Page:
3. Choosing Between the Two Headphone Styles
a). Sound Quality
Open-back headphones can reproduce the effect of listening to a live concert where you can notice the location and depth of the different instruments in the musical performance. The open design allows the varieties to cater to a broad sound stage where the stereo feels more immersive. Conversely, closed-back headphone makes you feel as if the audio is coming from inside your head instead of flowing across the ears.
Moreover, you should avoid closed headphones if you want to experience realistic and natural-sounding audio. After all, the sound produced by the cups will not bounce within an enclosed shell. Consequently, you will not get the level of clarity and accuracy present in open-back headphones.
Headphone drivers in open-back designs are more responsive to changes in the audio signal because air moves freely across them. However, the lack of pressure within the cups means you will not hear the lower frequencies as rich or punchy. So you should go for a closed-back design if you want the bass to shake your core.
b). Listening Situations
Listening to your favorite songs in noisy places can be incredibly challenging when using open-back headphones. Sound from your environment can reach your ears through the vibrating air molecules, which have the freedom to move through the cups. Hence, closed-back styles are excellent for commuters or even studio professionals interested in isolating themselves with their music.
Since sound escapes from open-back headphones, they are not ideal for private listening in public places. Whether heading to the library or taking a train ride home, you would not want to broadcast your musical tastes to the people around you. Therefore, consider your listening situation to decide which style to buy.
c). Comfort and Choices
Open-back headphones work well for people who sweat often and live in hot and humid climates. Since your ears can breathe, you can listen for long periods without getting uncomfortable. On the contrary, people in cold places may find closed-back headphones better as they would keep their ears warm. Plus, your comfort hinges on the movement of the diaphragm and how it concentrates sound to a single place inside your head.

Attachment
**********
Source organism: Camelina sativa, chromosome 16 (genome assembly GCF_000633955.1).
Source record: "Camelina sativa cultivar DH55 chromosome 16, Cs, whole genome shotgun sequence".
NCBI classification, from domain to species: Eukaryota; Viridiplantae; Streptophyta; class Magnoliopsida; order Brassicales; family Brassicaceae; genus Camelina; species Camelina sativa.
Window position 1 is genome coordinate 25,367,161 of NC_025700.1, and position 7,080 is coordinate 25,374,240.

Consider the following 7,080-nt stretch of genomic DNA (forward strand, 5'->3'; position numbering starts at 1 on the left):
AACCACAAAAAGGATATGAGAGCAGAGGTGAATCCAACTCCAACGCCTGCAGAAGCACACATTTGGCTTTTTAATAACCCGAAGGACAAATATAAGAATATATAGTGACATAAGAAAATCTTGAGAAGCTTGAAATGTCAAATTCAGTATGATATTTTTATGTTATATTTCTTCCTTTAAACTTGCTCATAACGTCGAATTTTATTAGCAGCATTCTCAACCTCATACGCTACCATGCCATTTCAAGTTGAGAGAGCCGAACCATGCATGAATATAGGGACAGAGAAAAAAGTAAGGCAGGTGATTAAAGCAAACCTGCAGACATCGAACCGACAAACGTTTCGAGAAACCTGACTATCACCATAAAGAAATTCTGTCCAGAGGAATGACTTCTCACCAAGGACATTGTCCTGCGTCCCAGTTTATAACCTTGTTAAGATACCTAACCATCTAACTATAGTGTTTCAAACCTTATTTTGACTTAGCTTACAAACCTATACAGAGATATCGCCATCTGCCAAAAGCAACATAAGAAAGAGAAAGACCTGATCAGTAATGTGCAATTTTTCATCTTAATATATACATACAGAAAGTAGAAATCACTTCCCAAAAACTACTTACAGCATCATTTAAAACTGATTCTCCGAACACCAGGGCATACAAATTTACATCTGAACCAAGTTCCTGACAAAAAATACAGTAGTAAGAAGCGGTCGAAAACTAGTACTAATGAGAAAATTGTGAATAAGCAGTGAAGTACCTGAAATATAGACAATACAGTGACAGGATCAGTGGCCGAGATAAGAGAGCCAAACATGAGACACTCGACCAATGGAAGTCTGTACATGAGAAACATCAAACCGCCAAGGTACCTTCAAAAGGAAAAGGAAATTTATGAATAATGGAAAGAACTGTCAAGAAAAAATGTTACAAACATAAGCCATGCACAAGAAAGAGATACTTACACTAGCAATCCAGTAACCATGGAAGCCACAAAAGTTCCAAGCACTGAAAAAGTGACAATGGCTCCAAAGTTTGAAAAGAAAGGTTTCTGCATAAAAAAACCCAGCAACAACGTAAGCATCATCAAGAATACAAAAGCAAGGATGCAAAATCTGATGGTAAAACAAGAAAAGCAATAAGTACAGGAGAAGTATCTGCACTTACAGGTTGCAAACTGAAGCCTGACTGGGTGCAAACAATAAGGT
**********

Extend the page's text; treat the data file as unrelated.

There is a wider variety of designs, materials and features in closed-back headphones than in their open counterparts. Consequently, it may be down to personal preference on which one to get once you consider the other differences. Still, if you need more guidance on picking between open vs. closed-back headphones, you can check out our comparative guide.
Frequently Asked Questions on Open vs. Closed-back Headphones
1. What is active noise cancellation?
Active noise cancellation refers to an audio system that combines a microphone and a chip that works to neutralize noise that comes from the environment. The microphone picks up audio signals from the outside world and within the cups, for starters. The chip compares these sound waves, and a speaker within the cups produces a counter acoustic wave to cancel the background ones.
This technology allows manufacturers to develop products that create an immersive listening experience free from distractions from the environment. The feature is popular with earbud, earphone and closed-back headphone enthusiasts as their design allows for this tech.
2. Are semi-open-back headphones worth it?
Semi-open-back headphones combine the perks of closed and open-back styles. They still leak sound and allow some air to pass through, for starters. However, you get more sound isolation than the open counterparts.
Admittedly, opinions on these variations are split between some calling it a marketing trick while others can swear the combination makes a noticeable difference in the listening experience. Consequently, the best way to figure out whether they are worth your money is to try them yourself. After all, it may fit your needs better than going for closed or open-back headphones.